‘I KNOW! Let me take you to some classes- cooking class, dancing class and so on- maybe you’ll find you really enjoy something and at least try to get yourself into a university by September.’

‘Uhh... Toni, I can’t promise you anything but I won’t mind trying.’ Toni smiled.

***

Two weeks later, Toni had signed me up to a cooking class in the city. I took the train (Which wasn’t a great experience, the man next to me smelt like a can of processed meat and at every stop, the smell poisoned my nostrils more than at the last.) Upon arriving at the address, a bricked building, I realised how unprepared I was; despite it being a beginners class, every other participant had bags of aprons, cooking books and pots of ready-made sauces.

‘Toni, where are you? I’m starting to get bored, the session is about to start. Hurry up!’ I left the third voicemail for Toni. I guess I was on my own.

***

‘So, how was it?’ Toni asked excitedly over the phone while I was on my way back home.

‘I hated it. My sauce was too runny and the chicken way too overcooked, which is stupid, because I’m usually a good cook. Pressure and cooking doesn’t work well for me, Toni!’

‘Oh, don’t stress it honey, I’m sure you’ll enjoy your next class much more. Dance next week!’

‘Dance?’ I stammered, exasperated. I was hopeless at dancing in public spaces, suddenly forgetting that I had not two, but three left feet.

***

The last few weeks have been crazy. Toni had forced me through over 10 classes- we’d argued several times about how I honestly didn’t see the point in spending so much money on classes I didn’t even enjoy. But, Toni believed that finally I’d find a hobby or inspiration. I’d given up fighting with her over this, so for the peace of the relationship, I continued attending the classes.

My last one was a poetry club. This was actually a two part session- the first, a lesson on poetry techniques. The second- a performance. I’d invited Jade and Anaia to the performance, because they were the only ones who fully supported my belief of stupidity in this entire mess of ‘classes’. Nevertheless, I was on stage, about to perform my first ever poem reading, nervously scanning the audience, easily locating Toni, Jade and Anaia in the audience. As the previous contestant took their seat and the applause died down, I stood up. A bright yellow-toned spotlight blinded me and I suddenly realised the harsh reality: Hundreds of eyes were all on me. I never was the one to have stage fright, so I took a deep breath and started reciting my poem.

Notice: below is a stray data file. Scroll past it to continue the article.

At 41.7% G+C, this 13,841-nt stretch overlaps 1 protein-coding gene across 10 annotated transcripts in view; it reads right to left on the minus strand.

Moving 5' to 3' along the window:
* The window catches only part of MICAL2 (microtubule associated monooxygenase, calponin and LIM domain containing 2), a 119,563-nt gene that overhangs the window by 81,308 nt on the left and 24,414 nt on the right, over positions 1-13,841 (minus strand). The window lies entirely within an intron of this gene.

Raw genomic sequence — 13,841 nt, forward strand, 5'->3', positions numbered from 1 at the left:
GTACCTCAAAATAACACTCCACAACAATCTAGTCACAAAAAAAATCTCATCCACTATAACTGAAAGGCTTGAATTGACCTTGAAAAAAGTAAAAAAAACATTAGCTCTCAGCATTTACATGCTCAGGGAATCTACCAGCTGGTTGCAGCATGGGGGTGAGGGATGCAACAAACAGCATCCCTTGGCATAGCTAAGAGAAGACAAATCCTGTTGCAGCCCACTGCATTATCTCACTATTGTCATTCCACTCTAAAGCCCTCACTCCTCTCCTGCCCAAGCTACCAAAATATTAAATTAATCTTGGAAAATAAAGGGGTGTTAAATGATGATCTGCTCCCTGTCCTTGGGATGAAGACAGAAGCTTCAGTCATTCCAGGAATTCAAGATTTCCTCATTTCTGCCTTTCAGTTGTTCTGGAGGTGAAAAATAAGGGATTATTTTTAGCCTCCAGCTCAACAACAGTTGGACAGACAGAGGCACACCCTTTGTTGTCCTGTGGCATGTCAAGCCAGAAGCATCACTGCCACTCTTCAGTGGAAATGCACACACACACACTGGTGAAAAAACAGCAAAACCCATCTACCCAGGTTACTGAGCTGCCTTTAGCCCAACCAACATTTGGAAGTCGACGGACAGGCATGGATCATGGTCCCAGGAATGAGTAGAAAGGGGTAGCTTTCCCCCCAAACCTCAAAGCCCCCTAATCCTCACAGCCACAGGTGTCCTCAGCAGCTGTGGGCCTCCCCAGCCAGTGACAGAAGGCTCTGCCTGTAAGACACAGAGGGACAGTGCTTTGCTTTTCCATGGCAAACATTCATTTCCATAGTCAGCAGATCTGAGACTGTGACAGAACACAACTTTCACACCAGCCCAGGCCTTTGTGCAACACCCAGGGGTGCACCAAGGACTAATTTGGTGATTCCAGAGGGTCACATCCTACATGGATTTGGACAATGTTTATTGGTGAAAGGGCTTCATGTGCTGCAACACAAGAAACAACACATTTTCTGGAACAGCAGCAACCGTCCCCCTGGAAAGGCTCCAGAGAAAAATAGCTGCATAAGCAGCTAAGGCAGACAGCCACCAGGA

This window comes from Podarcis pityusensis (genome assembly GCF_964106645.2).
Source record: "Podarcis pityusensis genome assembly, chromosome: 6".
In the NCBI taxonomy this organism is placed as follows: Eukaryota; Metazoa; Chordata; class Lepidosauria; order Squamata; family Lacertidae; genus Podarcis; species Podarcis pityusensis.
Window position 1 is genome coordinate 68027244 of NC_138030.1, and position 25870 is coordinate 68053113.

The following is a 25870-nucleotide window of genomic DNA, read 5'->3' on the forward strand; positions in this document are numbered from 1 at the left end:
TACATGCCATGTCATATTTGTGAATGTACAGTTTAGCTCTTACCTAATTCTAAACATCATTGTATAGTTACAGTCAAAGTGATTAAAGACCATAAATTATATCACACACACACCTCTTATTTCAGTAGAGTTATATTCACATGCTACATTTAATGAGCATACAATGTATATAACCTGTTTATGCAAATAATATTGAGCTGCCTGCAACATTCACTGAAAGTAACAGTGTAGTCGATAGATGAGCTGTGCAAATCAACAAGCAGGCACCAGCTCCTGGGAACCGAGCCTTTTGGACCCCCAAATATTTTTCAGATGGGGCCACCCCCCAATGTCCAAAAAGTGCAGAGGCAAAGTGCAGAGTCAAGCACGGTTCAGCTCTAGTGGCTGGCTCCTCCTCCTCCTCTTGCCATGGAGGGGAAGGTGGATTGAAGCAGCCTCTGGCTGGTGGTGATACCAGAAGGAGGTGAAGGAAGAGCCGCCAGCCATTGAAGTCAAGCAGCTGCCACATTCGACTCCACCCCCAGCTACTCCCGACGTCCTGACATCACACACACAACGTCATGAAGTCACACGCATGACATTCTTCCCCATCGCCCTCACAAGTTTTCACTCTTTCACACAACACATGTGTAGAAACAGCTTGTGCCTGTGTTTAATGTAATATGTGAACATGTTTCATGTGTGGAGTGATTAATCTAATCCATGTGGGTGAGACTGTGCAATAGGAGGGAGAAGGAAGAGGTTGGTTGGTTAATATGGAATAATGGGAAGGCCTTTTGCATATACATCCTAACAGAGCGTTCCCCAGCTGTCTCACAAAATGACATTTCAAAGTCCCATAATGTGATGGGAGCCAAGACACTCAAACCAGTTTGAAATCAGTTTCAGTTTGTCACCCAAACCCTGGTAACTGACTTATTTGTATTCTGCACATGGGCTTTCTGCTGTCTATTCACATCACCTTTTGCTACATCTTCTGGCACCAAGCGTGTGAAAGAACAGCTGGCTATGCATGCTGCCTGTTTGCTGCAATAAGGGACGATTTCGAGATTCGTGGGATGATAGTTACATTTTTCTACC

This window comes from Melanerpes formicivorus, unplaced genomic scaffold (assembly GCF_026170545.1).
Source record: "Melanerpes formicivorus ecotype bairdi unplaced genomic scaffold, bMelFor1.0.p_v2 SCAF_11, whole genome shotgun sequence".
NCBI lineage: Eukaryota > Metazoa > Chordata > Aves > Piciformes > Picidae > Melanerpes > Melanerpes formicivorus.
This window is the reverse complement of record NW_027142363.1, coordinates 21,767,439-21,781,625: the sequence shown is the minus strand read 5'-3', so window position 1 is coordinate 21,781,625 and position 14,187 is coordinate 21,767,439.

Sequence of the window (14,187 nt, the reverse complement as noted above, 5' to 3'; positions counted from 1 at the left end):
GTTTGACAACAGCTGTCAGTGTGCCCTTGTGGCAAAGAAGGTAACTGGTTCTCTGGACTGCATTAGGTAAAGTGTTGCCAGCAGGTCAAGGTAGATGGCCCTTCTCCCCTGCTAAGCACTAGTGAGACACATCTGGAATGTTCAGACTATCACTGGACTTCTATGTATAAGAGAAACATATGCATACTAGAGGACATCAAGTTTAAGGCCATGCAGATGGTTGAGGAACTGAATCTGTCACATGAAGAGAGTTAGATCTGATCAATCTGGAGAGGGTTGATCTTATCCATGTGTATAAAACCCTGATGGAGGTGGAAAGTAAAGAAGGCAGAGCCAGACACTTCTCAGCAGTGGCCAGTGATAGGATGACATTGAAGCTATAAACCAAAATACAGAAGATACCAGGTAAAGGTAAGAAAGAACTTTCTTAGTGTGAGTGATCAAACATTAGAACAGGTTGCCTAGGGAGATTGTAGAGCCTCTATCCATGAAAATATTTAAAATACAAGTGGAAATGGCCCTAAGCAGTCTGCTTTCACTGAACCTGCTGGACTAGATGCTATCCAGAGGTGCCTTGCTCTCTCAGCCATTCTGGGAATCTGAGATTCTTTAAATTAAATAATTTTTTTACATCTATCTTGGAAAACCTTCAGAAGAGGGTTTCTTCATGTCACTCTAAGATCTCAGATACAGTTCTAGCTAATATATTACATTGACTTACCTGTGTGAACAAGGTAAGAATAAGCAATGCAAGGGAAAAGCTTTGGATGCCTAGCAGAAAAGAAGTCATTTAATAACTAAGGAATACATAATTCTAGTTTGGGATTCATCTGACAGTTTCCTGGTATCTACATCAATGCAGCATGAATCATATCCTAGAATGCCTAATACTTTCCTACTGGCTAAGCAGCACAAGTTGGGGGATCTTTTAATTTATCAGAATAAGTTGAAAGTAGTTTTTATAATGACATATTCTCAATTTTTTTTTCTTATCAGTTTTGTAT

‘Something about your love feels so fresh

Like the first sip of water after thirst

Or the first rain in a drought

Even my thought of your touch brings cravings

And I want to surrender to you

Give myself up for you

Feel your energy pass onto me

Something so fresh

Only you can bring that’

I looked up- A room of people performing a standing ovation for me. I smiled nervously and did an awkward bow, then put my thumbs up for Anaia who looked like a proud mother. I crept off the stage to join my friends when Toni ran up to me, excitedly embracing me.

‘I told you you’d like something! Maya, that was so beautiful! I’m happy to have been your muse. Right, I’ve got an essay to write so I have to head back but please go home and celebrate too!’ she kissed my cheek and sped off.

‘I’m happy to have been your muse!’ Jade mocked. ‘C’mon, that was obviously about Nathan.’

‘Toni doesn’t even know about Nathan. Maya, are you planning on spending the rest of your life with Toni?’ Anaia asked curiously.

‘No, of course not.’

‘So why the hell are you with her?’ Jade questioned.

That night, I dreamed of Toni- actually, us living together with a small blonde boy as our adopted son. I was tossing and turning, uncomfortable with how strict Toni was towards our child.

‘You’ve got tennis on Monday, football on Tuesday, and karate on Wednesday, swimming every Thursday, art class on Fridays, Saturday is for Saturday school and Sunday you’ll spend at church.’

I watched the little boy, barely five years old, stare at her as if she’d been speaking an alien language.

I woke up, sweating.

‘Remind me to never take Toni and I any further.’ I said into the darkness before falling back to sleep.